Where possible you should always try to mitigate risk and pre-empt any potential problems going forward. For example, if you develop a property with the idea of selling upon completion why not put in place a rental backup plan in case of delay. This should ensure that you have more than enough income to cover your loan repayments until the property is sold. Working on a worst-case scenario may sound negative and downbeat but it can alleviate significant financial pressures in the long run.
GIA / NIA / NSA
When putting together your proposal it should be as detailed as possible including gross internal area, net internal area and net saleable area (similar to gross internal area). Areas such as staircases, circulation space, wall space and communal space should be taken into consideration or it could become an issue. The more detailed your proposal the less questions a potential lender needs to ask which backs up the impression that you have researched the project in great detail. Putting together an idea on a scrap of paper with estimates is no good because you need cold hard facts and figures to secure that much sought after finance.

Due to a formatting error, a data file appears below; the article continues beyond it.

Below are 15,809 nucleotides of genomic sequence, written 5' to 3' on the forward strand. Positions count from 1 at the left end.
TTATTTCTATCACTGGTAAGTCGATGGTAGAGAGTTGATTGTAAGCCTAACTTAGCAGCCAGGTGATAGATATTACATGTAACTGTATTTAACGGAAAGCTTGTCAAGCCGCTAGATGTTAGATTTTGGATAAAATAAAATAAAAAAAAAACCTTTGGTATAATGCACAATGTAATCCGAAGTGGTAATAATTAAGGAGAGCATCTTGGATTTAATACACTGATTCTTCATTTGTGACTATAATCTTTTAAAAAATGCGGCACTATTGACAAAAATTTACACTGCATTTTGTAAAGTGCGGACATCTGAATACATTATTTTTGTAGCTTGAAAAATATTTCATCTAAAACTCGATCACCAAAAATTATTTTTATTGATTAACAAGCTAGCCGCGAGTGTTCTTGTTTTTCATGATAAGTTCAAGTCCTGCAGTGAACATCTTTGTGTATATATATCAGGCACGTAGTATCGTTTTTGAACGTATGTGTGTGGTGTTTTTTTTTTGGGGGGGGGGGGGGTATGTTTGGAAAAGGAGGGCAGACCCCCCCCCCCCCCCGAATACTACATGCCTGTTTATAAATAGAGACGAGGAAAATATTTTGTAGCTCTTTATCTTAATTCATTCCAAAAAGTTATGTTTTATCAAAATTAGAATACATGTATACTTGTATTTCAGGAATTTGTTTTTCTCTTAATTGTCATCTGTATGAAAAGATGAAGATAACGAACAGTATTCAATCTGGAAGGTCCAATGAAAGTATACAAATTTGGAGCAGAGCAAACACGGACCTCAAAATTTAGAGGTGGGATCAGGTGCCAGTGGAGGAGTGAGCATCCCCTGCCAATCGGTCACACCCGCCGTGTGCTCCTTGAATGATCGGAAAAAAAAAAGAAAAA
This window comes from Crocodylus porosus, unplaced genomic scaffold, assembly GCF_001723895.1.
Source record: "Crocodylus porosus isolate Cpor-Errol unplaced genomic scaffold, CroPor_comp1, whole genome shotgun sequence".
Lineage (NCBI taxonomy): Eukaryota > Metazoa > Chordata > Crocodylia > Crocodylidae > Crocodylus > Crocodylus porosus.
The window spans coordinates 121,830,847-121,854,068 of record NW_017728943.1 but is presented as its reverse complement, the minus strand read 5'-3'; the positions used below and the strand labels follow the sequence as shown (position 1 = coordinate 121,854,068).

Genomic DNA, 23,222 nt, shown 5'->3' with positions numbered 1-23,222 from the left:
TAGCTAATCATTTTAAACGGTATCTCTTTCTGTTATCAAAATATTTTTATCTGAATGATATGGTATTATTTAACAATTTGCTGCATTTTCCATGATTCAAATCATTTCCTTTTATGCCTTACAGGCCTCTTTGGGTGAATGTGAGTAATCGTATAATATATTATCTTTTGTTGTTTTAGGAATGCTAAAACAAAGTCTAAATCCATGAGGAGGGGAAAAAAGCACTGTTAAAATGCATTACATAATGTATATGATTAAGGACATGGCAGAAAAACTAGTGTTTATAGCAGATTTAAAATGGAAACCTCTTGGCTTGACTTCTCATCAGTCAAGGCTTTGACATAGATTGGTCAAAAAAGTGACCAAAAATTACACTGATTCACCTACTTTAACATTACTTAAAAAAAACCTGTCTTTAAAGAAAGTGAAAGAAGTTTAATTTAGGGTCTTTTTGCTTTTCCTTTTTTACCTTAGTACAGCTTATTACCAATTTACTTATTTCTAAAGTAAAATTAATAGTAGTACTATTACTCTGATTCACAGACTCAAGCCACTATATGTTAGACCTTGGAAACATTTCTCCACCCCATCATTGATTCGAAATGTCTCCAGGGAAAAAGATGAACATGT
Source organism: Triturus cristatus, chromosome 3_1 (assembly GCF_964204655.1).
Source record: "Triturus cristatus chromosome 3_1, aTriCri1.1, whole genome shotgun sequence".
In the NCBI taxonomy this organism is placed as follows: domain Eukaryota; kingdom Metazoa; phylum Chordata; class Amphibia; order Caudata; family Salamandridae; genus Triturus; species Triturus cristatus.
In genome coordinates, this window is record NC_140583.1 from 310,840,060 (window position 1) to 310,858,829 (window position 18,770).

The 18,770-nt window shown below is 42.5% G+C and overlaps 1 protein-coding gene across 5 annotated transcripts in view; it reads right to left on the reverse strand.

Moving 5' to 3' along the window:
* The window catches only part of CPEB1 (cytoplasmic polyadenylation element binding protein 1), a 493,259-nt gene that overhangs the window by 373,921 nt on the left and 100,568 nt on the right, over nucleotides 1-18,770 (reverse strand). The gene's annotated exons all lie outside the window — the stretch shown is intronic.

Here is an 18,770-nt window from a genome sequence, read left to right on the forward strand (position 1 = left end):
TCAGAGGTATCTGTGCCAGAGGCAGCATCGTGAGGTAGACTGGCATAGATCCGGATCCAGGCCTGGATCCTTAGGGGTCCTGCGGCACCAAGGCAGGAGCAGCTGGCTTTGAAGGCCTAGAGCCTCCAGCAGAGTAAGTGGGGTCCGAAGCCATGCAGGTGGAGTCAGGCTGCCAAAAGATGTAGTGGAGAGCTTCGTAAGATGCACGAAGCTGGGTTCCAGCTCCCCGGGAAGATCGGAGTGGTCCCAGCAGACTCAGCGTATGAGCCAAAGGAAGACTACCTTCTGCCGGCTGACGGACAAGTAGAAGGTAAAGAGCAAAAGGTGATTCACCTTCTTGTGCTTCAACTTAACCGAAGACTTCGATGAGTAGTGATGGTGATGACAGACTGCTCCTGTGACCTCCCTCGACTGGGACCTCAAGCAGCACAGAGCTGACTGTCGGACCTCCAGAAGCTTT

Making the numbers work
Many property developers have fallen into the trap of looking to repay their project finance as soon as possible. While obviously it makes sense to pay back any debt as soon as possible, this should not be at the risk of impacting your cash flow. If you try to massage the numbers and cast a better light on the project this could come back to haunt you. Do not forget, it is likely that the financial institutions you are approaching for finance have seen it all before. If you are overambitious with your figures, trying to make the situation look better than it is they will see through this and it could impact your credibility and ability to raise finance. Be extremely specific with the levels of debt you require as well as the equity content and ensure that repayment terms are sensible and achievable.